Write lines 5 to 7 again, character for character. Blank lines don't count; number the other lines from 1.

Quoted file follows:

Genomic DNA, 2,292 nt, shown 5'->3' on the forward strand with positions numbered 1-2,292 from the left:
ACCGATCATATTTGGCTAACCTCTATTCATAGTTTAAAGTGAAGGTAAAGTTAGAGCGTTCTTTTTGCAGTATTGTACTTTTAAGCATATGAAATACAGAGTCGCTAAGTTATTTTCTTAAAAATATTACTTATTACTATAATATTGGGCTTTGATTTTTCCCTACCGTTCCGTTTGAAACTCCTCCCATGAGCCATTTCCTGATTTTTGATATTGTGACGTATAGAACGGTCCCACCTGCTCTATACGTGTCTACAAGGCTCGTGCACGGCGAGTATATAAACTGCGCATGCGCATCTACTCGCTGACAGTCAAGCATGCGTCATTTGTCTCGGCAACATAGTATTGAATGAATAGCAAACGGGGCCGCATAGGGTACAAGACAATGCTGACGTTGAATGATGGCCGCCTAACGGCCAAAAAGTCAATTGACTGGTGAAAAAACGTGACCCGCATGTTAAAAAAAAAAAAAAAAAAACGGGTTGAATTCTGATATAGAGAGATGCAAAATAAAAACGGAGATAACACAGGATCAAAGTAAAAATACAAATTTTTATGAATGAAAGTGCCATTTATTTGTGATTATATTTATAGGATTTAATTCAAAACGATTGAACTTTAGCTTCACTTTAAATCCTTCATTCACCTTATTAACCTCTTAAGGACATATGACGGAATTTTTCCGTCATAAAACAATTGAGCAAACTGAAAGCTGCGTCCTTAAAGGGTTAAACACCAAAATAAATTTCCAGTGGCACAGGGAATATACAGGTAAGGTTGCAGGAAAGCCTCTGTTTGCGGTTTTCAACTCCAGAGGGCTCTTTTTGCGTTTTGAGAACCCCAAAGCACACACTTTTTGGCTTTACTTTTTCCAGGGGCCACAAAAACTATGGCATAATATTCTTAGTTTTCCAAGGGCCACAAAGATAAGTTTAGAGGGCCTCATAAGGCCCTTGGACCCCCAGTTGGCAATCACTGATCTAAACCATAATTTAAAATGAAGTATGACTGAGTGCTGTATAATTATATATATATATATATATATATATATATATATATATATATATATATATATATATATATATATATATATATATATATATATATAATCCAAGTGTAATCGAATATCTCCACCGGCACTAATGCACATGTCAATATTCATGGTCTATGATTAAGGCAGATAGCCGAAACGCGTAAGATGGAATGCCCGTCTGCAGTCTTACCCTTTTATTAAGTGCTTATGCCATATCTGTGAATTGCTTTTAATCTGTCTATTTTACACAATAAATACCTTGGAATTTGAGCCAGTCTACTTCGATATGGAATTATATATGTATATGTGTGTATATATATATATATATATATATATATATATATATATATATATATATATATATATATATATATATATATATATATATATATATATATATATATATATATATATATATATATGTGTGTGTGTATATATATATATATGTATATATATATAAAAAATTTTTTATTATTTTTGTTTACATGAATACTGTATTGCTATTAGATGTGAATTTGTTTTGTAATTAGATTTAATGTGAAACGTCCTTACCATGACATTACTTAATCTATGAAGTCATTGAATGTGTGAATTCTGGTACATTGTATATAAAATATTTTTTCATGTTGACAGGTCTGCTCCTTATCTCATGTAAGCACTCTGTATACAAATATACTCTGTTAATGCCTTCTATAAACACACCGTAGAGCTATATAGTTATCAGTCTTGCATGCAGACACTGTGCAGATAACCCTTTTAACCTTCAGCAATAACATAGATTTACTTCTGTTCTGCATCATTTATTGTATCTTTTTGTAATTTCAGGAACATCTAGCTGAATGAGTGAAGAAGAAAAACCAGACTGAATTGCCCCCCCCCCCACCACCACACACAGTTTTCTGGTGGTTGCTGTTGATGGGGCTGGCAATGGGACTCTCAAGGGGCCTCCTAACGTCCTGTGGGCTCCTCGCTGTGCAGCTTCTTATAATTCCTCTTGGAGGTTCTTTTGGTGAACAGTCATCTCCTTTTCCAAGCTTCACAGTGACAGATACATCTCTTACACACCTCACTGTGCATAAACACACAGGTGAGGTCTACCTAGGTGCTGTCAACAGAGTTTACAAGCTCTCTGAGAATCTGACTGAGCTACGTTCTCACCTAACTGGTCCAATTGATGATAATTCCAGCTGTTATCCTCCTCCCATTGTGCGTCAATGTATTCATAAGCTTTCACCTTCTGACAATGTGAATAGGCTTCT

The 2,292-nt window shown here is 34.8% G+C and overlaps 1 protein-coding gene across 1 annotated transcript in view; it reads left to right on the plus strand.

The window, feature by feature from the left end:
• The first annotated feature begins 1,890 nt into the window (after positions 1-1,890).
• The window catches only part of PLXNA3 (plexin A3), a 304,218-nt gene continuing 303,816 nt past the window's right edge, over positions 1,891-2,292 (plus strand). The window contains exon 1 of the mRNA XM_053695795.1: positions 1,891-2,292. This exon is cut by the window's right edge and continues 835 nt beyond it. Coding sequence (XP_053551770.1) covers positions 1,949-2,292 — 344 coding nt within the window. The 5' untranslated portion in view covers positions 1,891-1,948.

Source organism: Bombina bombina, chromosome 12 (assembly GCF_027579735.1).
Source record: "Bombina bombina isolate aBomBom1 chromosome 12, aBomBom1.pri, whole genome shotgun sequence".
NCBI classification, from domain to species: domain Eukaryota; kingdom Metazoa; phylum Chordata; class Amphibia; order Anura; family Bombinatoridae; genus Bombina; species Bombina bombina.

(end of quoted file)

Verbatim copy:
• The first annotated feature begins 1,890 nt into the window (after positions 1-1,890).
• The window catches only part of PLXNA3 (plexin A3), a 304,218-nt gene continuing 303,816 nt past the window's right edge, over positions 1,891-2,292 (plus strand). The window contains exon 1 of the mRNA XM_053695795.1: positions 1,891-2,292. This exon is cut by the window's right edge and continues 835 nt beyond it. Coding sequence (XP_053551770.1) covers positions 1,949-2,292 — 344 coding nt within the window. The 5' untranslated portion in view covers positions 1,891-1,948.

Source organism: Bombina bombina, chromosome 12 (assembly GCF_027579735.1).